Is fashion a tactic
May Day Fashion parade
The catwalk is at the top of Buchanan Street. I spent a bit of time while leafleting last May Day, explaining to passers by on the street, who asked the question. Why do “these” people looked so offensive and scary, “What are these people doing” (their words not mine) pointing toward the throng in the street. I asked whether this particular person, was speaking about the clowns and drum bangers, of the alternative May Day procession, or, the even scarier people in the bright luminous yellow jackets forming a wall that surrounded them. (Strathclyde Police) And to be sure the whole scenario looked scary
This guy said he was involved in the green movement and was doing some eco friendly project, but he didn’t have to dress like that
Ironically enough, the young questioner was wearing fancy branded clothing. After calming him down and explaining what was happening and what the event was about, and part of it is, that we are free to wear whatever we like. I then went on to described his clothing as the most offensive of the lot, and proceed to rant about GAP, sweatshops, corporations and such like.
He looked kind of blank and moved on
To judge how successful G8 members are at control and profiting through how you look. Go to the area in your city that suffers most from poverty, unemployment, bad housing and ask the local young people what looks cool. What will be described to you, in most cases, will be the products and corporate symbols of the very merchandise that makes poor people, everywhere, poorer.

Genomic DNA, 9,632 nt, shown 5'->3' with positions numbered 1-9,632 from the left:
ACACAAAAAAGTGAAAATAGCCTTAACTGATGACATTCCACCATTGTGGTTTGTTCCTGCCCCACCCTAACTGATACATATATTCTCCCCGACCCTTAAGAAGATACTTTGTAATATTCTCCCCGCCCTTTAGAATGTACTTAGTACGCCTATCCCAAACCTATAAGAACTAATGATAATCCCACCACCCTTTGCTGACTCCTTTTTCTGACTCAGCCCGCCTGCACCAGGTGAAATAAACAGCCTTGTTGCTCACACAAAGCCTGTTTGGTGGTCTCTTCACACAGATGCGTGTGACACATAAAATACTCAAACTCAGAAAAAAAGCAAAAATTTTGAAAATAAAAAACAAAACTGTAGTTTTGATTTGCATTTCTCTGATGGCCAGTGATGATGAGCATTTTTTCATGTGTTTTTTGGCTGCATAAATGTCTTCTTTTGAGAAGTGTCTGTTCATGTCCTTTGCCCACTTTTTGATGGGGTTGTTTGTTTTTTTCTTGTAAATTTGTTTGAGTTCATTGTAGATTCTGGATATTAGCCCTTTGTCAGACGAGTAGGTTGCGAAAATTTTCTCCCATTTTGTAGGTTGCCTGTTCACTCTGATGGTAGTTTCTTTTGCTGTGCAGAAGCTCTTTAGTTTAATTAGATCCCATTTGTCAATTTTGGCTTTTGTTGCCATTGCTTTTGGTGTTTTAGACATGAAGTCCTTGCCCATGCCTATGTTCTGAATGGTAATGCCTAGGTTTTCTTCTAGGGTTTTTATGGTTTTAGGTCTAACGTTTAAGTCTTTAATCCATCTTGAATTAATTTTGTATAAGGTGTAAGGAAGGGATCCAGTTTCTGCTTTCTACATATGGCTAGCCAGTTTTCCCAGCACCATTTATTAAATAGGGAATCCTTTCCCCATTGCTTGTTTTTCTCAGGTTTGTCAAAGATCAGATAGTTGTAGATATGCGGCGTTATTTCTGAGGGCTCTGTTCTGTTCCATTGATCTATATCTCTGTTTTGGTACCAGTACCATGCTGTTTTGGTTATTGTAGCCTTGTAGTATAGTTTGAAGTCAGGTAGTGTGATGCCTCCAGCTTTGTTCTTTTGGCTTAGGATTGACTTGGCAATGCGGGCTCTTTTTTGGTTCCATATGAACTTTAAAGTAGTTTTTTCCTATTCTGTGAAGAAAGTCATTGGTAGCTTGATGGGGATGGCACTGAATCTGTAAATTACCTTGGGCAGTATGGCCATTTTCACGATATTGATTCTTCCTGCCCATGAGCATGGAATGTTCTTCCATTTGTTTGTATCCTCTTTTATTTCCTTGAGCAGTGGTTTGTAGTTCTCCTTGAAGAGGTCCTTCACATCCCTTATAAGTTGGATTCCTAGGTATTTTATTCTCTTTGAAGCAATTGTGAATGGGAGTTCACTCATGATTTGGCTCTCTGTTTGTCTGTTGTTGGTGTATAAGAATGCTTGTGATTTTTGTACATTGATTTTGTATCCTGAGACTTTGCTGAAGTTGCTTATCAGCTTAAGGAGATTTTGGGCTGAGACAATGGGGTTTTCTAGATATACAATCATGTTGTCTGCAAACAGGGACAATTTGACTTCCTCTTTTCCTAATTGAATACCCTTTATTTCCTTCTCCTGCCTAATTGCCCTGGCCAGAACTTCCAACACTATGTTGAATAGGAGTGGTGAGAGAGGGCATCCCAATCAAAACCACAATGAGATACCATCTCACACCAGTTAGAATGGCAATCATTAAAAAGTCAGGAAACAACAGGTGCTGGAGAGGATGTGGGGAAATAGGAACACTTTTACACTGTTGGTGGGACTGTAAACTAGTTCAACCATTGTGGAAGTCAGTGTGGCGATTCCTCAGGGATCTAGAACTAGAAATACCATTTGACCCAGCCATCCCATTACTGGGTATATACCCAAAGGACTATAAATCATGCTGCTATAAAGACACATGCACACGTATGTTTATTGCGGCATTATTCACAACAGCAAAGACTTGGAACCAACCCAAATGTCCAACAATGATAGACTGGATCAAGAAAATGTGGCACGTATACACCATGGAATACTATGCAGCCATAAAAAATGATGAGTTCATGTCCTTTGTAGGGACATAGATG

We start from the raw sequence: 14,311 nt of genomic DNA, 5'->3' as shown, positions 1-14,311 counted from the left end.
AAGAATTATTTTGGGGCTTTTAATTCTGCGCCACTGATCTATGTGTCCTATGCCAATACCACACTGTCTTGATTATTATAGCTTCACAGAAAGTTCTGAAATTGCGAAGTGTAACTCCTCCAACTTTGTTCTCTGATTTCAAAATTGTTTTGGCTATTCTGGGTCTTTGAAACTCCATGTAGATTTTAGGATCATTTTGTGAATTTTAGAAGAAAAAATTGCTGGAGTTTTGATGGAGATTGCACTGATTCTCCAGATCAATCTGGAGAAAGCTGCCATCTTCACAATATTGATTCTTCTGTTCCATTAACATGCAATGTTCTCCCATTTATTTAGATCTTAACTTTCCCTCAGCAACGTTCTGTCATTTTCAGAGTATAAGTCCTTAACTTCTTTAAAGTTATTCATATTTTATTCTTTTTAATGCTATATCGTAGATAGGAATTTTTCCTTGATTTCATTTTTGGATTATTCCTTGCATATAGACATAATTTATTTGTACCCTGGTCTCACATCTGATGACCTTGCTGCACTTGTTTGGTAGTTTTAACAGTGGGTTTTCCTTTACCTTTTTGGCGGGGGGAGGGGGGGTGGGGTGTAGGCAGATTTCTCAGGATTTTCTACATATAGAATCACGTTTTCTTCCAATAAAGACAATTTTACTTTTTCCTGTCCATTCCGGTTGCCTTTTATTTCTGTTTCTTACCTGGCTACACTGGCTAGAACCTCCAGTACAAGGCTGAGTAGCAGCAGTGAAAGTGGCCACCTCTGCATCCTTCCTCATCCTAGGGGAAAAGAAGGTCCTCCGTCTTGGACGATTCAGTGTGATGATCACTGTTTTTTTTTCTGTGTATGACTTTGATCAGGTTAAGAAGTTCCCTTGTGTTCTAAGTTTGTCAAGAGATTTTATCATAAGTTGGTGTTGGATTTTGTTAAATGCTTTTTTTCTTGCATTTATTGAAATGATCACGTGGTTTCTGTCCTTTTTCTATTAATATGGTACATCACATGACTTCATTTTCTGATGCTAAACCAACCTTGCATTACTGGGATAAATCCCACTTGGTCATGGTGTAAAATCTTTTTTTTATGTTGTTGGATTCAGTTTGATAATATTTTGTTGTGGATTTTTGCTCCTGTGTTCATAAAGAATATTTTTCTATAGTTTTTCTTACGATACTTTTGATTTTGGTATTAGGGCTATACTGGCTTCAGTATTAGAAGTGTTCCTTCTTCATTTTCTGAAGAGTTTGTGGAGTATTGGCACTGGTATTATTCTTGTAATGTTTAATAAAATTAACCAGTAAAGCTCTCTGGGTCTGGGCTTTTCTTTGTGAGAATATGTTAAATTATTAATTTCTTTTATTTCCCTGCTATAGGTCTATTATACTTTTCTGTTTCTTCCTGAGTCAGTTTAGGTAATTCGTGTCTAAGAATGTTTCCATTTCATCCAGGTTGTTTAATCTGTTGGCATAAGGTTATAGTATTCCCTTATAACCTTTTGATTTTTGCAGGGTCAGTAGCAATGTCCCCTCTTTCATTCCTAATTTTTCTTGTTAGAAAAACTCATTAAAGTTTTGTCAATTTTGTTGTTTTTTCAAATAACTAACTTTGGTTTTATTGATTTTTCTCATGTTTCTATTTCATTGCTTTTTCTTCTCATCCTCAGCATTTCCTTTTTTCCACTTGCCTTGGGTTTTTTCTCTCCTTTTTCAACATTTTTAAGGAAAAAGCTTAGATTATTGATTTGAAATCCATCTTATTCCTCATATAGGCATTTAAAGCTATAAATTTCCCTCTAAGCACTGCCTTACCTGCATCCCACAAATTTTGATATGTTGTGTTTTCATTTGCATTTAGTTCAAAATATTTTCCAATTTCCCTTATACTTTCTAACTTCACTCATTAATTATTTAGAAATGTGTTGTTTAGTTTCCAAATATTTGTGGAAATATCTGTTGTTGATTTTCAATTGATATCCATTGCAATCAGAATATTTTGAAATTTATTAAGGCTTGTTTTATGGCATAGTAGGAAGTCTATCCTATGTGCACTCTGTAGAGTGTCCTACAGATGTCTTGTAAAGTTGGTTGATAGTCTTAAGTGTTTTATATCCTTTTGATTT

This doesn’t happen because people with little money are stupid. It happens because there is also billions of $/£ spent on convincing folk that this is what should be important to them. It is part the line that government spin to them, with the help of an education system that concentrates on creating fodder for the market in consumption. “Get a good job, buy nice things, rather than do a useful job.
I have no ax to grind about how people dress, but if we are out to win, which hopefully we all are, all avenues need considered and one that concerns me is, people (not involved in the throngs who are absorbed in political discourse) seem to be more concerned about what activists look like, rather than what is their political message.
Fashion is not bad housing, motorways, wars, global warming, but the ramifications of of the fashion market, add to the critical mix of world oppression, that is well documented. But what is not exploited enough is the social impact of fashion and the phycology of how and why we look the way we do – across the whole social spectrim.
Fashion is a tactic.